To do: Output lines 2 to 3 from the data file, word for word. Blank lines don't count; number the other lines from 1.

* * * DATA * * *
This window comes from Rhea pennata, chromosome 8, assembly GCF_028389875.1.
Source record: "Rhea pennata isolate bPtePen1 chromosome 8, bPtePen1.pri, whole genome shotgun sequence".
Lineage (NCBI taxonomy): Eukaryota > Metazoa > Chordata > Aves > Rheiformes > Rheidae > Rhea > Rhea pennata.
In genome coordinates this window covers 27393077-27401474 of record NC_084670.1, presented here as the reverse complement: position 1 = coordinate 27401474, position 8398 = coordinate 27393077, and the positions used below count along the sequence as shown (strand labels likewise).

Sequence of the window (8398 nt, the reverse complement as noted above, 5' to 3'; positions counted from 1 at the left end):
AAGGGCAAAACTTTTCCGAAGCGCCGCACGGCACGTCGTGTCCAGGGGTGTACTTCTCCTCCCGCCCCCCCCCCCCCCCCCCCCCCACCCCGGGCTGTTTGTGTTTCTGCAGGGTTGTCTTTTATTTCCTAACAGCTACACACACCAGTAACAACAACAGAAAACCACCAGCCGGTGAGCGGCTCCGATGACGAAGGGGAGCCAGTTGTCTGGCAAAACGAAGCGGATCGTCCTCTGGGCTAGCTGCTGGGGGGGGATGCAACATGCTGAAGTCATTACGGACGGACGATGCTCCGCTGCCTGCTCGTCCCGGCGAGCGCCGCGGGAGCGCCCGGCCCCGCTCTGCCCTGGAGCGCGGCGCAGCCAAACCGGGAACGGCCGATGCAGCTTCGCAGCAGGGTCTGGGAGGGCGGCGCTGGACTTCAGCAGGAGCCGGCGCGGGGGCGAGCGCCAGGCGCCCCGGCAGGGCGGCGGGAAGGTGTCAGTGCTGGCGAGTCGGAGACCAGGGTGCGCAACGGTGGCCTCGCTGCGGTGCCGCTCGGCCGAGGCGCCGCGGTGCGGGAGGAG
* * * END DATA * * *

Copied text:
Source record: "Rhea pennata isolate bPtePen1 chromosome 8, bPtePen1.pri, whole genome shotgun sequence".
Lineage (NCBI taxonomy): Eukaryota > Metazoa > Chordata > Aves > Rheiformes > Rheidae > Rhea > Rhea pennata.